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Publication numberUS7653499 B2
Publication typeGrant
Application numberUS 11/956,405
Publication dateJan 26, 2010
Filing dateDec 14, 2007
Priority dateDec 14, 2007
Fee statusPaid
Also published asUS20090157333
Publication number11956405, 956405, US 7653499 B2, US 7653499B2, US-B2-7653499, US7653499 B2, US7653499B2
InventorsRonald P. CORRADO, Madhusudan K. Iyengar, Jeffrey A. Newcomer, Roger R. Schmidt, Gerard V. Weber
Original AssigneeInternational Business Machines Corporation
Export CitationBiBTeX, EndNote, RefMan
External Links: USPTO, USPTO Assignment, Espacenet
Method and system for automated energy usage monitoring within a data center
US 7653499 B2
Abstract
An automated method and system are provided for facilitating monitoring of energy usage within a data center. The method includes automatically determining energy usage of one or more electronics racks of a data center by automatically ascertaining time-based energy usage of the electronics racks. The automatically ascertaining includes obtaining multiple measurements of instantaneous energy usage by each of the electronics racks in the data center over a period of time, and then separately averaging the multiple measurements for each electronics rack to obtain the time-based energy usage of each electronics racks. The method also includes outputting the time-based energy usage of the electronic(s) racks to facilitate monitoring of the data center.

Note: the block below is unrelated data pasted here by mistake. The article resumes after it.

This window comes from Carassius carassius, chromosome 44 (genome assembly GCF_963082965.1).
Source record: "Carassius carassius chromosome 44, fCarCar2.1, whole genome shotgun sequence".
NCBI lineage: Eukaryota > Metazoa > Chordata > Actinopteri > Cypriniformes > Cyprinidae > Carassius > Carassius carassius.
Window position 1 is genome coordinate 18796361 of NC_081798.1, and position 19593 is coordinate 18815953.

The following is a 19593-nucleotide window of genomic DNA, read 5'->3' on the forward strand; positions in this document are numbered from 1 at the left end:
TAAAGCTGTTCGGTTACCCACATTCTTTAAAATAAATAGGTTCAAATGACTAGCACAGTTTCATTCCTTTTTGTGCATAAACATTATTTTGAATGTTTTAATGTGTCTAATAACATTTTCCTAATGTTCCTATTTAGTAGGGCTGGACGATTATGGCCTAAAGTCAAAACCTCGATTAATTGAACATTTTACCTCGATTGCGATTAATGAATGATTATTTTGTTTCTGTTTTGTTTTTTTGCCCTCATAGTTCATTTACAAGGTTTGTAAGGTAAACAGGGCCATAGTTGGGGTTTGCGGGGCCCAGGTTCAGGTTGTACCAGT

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Claims(20)
1. A method of facilitating monitoring a data center, the method comprising:
employing at least one rack monitor unit associated with at least one electronics rack in automatically determining energy usage of the at least one electronics rack of the data center, the automatically determining including automatically ascertaining an averaged, time-based energy usage of the at least one electronics rack, wherein the automatically ascertaining comprises obtaining multiple measurements of actual, instantaneous energy usage of the at least one electronics rack over a period of time, and averaging the multiple measurements to obtain the averaged, time-based energy usage of the at least one electronics rack;
employing at least one cooling monitor unit associated with at least one cooling unit of the data center in automatically determining energy usage of the at least one cooling unit, the automatically determining including automatically ascertaining an averaged, time-based energy usage of the at least one cooling unit over the same period of time as the averaged, time-based energy usage of the at least one electronics rack, wherein the automatically ascertaining comprises obtaining multiple measurements of actual, instantaneous energy usage of the at least one cooling unit over the period of time, and averaging the multiple measurements to obtain the averaged, time-based energy usage of the at least one cooling unit; and